Facebook Clean-up Costs

Social-MediaWe’ve been watching the prevalence and influence of social media in the practice of law. Research shows the majority of lawyers are using social media both for networking and case investigation. The photos and posts on Facebook and other sites are rife with evidence that may be relevant in prosecuting or defending litigation, especially in family law and personal injury cases. What should a professional lawyer do to minimize the deleterious effects of social media posts to a client’s case?

There is no doubt that a lawyer should not instruct a client to “clean up” a Facebook page by removing potentially incriminating photos that are the subject of a discovery request. Ask the Virginia lawyer now defending a disciplinary case, who has resigned from his law firm and has paid $544,000 of legal fees to opposing counsel while his client won an $8.5 million award. This was pretty egregious. Really it was no different than asking a client to destroy hard copies of incriminating photos the client brought into the office in an envelope.

But what about the situation where the Facebook page was not subject to a discovery request? Many lawyers have shared that they uniformly advise their clients to take down all photos and posts on their Facebook pages the minute they are consulted—before a law suit is filed if they represent a plaintiff. Is this considered spoliation of evidence? Is it ethical? Apparently this is a gray area that ethics opinions have not yet addressed.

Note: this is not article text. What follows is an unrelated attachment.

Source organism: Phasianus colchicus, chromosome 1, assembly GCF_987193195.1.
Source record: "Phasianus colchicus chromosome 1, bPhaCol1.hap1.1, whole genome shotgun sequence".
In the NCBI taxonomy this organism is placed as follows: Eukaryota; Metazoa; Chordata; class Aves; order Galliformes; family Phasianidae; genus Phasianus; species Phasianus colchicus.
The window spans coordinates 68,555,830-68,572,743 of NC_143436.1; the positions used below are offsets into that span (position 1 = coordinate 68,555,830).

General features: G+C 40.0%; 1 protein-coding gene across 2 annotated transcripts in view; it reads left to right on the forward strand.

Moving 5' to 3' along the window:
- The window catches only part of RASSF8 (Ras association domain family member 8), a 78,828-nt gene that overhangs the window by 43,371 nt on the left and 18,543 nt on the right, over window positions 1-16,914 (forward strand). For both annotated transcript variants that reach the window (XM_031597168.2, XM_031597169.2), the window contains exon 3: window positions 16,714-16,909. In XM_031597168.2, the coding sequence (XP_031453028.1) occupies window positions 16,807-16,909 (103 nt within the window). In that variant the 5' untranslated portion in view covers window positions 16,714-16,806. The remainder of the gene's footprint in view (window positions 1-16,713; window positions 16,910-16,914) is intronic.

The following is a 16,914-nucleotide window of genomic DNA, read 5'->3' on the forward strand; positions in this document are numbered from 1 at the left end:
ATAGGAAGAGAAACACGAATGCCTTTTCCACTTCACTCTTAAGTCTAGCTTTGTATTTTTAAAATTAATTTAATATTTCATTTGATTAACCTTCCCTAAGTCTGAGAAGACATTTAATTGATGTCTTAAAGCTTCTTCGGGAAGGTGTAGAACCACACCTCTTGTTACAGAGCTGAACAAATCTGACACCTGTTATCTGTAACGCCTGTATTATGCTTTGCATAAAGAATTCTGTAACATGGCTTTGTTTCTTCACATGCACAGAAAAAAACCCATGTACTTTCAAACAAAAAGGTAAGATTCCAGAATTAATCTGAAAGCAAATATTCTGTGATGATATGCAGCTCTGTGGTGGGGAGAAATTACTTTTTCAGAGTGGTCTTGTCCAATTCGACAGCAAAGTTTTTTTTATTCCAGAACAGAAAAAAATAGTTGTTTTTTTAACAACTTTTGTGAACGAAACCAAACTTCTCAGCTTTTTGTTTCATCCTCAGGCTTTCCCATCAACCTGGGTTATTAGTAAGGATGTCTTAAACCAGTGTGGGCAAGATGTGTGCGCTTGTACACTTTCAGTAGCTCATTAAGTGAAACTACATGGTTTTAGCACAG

However, a lawyer needs to keep in mind that she has an obligation (set out in Model Rule of Professional Conduct 3.3, “Candor Toward the Tribunal”) to safeguard the integrity of the judicial process—to make sure decisions are not rendered on false evidence. Under Rule 3.3, a lawyer may not offer evidence she knows is false. If she fails to look at any clients’ Facebook pages and uniformly advises the client to take down any photos that may harm their case is the lawyer acting professionally?

Is it important to know that Facebook may be subpoenaed and information about the exact date and time photos were posted and deleted can be confirmed? Does this matter to an attorney’s obligation? Let us know your thoughts.

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Jayne Reardon
As a prior trial lawyer, Jayne leads lawyers to embrace the transformative possibilities of future law practice. As a prior disciplinary counsel, Jayne is passionate about promoting the core values of the legal profession. She is a graduate of the University of Michigan Law School and the University of Notre Dame. Jayne lives in Park Ridge, Illinois with her husband and those of her four children who are not otherwise living in college towns and beyond.
Jayne Reardon

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